King George was approached at that time. It was suggested that his family leave London and go to the safety of Canada. The military felt that they couldn’t protect them against the Germans. It was thought an invasion of the country was a matter of when and not if.  If that happened, then the royal family could end up as prisoners of Adolf Hitler.
What would you do?
I’ll tell you what King George did.
He felt that if he wasn’t willing to share the danger and suffering of the people then he could not ask his people to do so either. How could he ask his subjects to fight if his family ran to safety while they were in danger? He felt that was not leadership.  He thought it would be cowardice.
Not only did King George VI refuse to cut and run, but he and his family stayed in London where the bombing by Germany was heaviest during the war.
I even saw a picture of the royal family practicing with individual firearms for defense.
So the die was cast.
The royal family would fight to the end, side-by-side, with their people.
 East London held most of the factories and shipyards at that time. It was there that the Hitler’s air force concentrated their efforts and over 1,000 people died in the first air raid of the war.
A week later King George and his wife narrowly escaped death themselves when two bombs dropped into the courtyard at Buckingham Palace. The queen declared, “I am glad we have been bombed. It makes me feel we can look the East End in the face.”
According to a Wikipedia entry, during the war, “they were subject to rationing restrictions, and U.S. First Lady Eleanor Roosevelt remarked on the rationed food served and the limited bathwater that was permitted during a stay at the unheated and boarded-up Palace. In August 1942, the King’s brother, Prince George, Duke of Kent, was killed on active service.”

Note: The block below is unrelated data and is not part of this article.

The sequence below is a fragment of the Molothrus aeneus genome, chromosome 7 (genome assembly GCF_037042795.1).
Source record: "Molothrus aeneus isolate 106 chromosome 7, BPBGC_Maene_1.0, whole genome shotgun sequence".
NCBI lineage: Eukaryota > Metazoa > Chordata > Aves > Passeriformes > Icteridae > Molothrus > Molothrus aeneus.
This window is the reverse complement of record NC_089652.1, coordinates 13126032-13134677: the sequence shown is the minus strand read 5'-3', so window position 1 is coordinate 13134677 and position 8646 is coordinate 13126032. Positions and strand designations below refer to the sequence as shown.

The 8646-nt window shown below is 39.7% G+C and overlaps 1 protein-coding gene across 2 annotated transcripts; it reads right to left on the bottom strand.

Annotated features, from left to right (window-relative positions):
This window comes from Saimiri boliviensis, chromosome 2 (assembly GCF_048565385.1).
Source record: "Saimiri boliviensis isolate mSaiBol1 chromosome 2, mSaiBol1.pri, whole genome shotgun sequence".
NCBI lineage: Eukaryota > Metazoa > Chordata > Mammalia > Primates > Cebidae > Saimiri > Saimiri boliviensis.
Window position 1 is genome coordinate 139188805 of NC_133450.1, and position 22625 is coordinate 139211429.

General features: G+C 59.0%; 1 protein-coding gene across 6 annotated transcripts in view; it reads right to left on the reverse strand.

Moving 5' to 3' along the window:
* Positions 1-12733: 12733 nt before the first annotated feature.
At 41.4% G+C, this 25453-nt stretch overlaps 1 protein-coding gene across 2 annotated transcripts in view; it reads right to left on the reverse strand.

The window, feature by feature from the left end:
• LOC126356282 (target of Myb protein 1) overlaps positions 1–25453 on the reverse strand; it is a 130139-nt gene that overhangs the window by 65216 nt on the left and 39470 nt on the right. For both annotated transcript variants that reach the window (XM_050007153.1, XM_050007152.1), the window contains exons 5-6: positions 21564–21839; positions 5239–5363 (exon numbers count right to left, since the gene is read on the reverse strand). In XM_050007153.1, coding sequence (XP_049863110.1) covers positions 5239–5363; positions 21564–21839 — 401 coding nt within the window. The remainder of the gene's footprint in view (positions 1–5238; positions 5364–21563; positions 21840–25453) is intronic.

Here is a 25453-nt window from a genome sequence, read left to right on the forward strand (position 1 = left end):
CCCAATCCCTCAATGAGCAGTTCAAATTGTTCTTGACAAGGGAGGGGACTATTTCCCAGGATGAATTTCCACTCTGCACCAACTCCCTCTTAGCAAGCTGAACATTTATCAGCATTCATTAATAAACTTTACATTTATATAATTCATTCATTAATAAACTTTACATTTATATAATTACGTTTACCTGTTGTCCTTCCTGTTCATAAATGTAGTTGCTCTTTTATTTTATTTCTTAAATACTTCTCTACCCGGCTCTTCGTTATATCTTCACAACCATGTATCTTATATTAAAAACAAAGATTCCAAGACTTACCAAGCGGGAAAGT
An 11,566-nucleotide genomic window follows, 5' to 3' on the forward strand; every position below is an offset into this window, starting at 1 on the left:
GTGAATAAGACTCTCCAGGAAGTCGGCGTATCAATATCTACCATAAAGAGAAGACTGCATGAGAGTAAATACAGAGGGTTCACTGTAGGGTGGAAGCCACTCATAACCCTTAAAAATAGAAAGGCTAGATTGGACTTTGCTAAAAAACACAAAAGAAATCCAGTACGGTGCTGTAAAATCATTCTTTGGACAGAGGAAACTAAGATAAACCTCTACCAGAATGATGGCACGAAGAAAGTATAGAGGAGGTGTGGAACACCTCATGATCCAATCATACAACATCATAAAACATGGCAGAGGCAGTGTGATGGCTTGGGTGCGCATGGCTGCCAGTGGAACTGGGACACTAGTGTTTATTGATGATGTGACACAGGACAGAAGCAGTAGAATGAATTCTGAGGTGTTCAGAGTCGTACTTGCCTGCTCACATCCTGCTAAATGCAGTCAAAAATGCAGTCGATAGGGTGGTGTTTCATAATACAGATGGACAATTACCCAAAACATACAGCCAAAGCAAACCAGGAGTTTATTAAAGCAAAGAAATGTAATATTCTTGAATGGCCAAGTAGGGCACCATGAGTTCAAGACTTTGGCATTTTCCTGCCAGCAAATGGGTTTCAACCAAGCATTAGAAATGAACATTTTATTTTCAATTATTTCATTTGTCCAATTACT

Now that is true leadership.
Stereotyping a whole block of people, for good or bad, will always shortchange somebody. There are some good politicians trying to do right.
But it seems to me, at times, that most of our political parties are unconcerned about the country as a whole.
Why?
Well, they give the appearance that they personally will end up rich and safe no matter what happens to the rest of us. This seems to be especially so as our leaders fight over America’s dwindling resources and seem to feel that no matter how poor their leadership is, Old Glory will somehow survive despite them.
Is that right?
I hope not.
It’s only a feeling of frustration that I have with all the blatantly political infighting.
But one thing is for sure.
If our current political leadership can’t pull things together then the vast majority of our people might dump all the current political parties, and possibly the entire political system.
Will that happen?
Again, I hope not.
Because that’s how people like Adolf Hitler come to power.
What can we do?
Pray for our leaders and our country and try to make ourselves right with God.
It’s not a last resort.
It should be our first resort.
That’s the only course of action that will give our country hope for the future.
Take care my friends.